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Carlsberg defends its partner in labour row

Angkor beer promotion workers protest outside the company’s headquarters in Phnom Penh’s Por Sen Chey district last month.
Angkor beer promotion workers protest outside the company’s headquarters in Phnom Penh’s Por Sen Chey district last month. Hong Menea

Carlsberg defends its partner in labour row

Brewing giant Carlsberg has denied accusations that Cambrew, which brews Angkor beer and is half-owned by the Danish beer conglomerate, illegally fired 11 beer promoters for striking against longer working hours and fixed-term contracts.

In a response issued on Tuesday, Carlsberg claimed that 11 beer sellers who said they were fired on January 21 for going on strike had in fact refused to sign their latest one-year fixed contracts beforehand. Carlsberg also said that Cambrew conducted extensive talks with unions about the decision to shift working hours until 11pm.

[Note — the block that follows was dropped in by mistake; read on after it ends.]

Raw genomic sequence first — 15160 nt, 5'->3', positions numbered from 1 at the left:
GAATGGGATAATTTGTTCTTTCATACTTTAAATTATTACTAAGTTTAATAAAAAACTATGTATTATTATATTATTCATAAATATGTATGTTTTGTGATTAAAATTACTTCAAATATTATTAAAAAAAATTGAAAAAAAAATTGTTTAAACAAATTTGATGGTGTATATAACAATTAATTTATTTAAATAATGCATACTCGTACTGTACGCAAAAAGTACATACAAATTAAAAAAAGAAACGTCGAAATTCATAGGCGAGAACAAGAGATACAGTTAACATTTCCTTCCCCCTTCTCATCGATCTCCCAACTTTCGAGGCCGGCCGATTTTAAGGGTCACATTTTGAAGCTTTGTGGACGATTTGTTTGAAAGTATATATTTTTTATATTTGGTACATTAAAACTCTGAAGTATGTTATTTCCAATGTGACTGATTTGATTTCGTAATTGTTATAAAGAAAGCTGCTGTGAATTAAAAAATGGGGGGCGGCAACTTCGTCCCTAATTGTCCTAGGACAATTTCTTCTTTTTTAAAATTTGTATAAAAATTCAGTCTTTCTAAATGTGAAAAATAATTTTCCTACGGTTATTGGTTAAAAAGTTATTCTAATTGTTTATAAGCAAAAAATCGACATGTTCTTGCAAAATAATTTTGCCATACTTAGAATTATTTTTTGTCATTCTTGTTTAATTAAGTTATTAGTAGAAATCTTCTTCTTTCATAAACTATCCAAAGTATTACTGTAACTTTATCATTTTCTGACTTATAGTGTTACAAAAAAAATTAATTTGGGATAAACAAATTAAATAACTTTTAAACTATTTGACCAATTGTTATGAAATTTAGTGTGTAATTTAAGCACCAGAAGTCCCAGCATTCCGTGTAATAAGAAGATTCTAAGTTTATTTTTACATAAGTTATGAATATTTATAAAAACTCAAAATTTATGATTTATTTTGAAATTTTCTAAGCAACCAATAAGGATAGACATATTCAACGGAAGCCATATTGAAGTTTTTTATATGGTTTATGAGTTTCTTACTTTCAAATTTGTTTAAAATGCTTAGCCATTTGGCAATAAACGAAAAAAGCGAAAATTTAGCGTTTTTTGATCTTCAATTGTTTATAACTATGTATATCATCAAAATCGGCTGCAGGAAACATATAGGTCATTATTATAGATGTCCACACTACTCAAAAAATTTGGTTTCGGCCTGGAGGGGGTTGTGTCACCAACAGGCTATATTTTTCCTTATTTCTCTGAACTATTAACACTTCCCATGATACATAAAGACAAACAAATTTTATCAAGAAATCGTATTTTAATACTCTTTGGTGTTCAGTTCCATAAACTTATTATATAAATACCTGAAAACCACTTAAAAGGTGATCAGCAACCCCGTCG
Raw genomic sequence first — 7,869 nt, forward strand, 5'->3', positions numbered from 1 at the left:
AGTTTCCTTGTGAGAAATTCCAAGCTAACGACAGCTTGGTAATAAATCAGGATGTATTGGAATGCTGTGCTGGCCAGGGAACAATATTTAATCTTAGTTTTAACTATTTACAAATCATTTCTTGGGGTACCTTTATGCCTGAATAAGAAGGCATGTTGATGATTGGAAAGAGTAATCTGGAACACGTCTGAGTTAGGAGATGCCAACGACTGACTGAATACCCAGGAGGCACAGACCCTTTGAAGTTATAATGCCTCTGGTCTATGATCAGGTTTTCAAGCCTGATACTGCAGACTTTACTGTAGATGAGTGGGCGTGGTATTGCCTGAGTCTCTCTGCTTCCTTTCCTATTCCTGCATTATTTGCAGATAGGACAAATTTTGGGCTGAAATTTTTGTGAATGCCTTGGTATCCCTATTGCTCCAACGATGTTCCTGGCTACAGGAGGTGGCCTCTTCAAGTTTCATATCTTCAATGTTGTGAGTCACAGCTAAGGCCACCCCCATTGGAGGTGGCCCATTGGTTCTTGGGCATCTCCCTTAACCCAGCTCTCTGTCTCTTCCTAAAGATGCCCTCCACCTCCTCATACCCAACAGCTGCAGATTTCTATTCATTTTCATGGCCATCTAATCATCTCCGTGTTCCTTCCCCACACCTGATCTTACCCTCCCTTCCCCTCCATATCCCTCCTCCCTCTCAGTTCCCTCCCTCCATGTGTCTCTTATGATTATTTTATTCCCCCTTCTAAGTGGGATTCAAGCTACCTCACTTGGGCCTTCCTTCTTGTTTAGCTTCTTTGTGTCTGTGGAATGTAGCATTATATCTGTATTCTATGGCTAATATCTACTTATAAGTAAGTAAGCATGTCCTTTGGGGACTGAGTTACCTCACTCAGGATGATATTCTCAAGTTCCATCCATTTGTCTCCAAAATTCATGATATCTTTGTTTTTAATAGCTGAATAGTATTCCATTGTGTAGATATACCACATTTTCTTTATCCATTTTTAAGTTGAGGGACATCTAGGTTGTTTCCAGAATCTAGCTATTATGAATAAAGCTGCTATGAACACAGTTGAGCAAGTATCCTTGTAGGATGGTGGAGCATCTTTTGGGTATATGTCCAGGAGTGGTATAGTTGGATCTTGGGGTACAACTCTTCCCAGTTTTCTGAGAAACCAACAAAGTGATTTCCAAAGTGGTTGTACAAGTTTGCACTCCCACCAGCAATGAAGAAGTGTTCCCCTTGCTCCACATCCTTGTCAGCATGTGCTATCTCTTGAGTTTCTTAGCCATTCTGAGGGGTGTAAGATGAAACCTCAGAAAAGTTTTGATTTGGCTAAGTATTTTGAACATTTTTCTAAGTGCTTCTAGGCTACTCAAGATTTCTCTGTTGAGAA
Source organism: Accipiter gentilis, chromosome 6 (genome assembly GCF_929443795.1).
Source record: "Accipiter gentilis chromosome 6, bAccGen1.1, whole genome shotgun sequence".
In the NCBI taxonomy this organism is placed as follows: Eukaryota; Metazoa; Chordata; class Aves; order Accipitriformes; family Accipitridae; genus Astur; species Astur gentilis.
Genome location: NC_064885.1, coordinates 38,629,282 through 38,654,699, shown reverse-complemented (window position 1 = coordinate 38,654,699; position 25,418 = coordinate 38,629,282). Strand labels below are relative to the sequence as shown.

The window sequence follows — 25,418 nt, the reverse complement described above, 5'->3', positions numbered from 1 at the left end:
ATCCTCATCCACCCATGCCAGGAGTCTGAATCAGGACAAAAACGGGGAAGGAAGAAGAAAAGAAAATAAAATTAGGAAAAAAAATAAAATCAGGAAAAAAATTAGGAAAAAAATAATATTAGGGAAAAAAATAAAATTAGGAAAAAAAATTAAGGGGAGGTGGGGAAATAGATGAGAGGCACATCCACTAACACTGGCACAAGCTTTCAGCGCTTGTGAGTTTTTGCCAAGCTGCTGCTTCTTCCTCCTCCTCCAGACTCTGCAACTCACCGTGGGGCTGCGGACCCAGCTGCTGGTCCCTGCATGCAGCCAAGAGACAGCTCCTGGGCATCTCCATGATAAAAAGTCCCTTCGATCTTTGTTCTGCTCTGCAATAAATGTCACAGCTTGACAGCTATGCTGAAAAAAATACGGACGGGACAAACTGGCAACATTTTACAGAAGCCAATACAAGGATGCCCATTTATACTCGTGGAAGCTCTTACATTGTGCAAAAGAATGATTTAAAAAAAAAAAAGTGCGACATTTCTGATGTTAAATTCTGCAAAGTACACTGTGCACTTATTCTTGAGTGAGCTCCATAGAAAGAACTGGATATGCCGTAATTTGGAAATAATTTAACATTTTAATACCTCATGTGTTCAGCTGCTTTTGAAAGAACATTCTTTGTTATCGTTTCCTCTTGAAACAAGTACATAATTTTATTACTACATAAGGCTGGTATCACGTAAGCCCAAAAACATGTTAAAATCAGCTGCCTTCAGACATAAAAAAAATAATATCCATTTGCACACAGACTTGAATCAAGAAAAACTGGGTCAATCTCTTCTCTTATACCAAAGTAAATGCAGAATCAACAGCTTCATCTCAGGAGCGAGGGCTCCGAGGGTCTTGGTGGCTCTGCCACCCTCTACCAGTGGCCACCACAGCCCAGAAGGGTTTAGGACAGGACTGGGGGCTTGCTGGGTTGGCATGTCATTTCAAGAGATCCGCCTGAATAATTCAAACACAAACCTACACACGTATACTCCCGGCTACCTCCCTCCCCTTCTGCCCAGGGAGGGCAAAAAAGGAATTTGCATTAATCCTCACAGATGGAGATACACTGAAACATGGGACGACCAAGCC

“The working hours were changed due to current market demand in Phnom Penh and by request from the company’s customers, restaurant, bar and event owners,” the statement reads.

But Sar Mora, president of the Cambodian Food and Service Workers Federation, which represents the strikers, slammed Carlsberg’s statement.

Mora said the 11 sellers had already worked for Cambrew for more than two years under fixed contracts, entitling them to permanent contracts under the Labour Law, one of the main reasons the dispute began.

Mora also blasted Cambrew’s claim it consulted unions, since Cambrew’s majority union is pro-employer and is not seen by the CFSWF as independent.

“Are they legitimate?” Mora asked rhetorically.

The dispute is currently at the Arbitration Council. A verdict is due at the end of the month.

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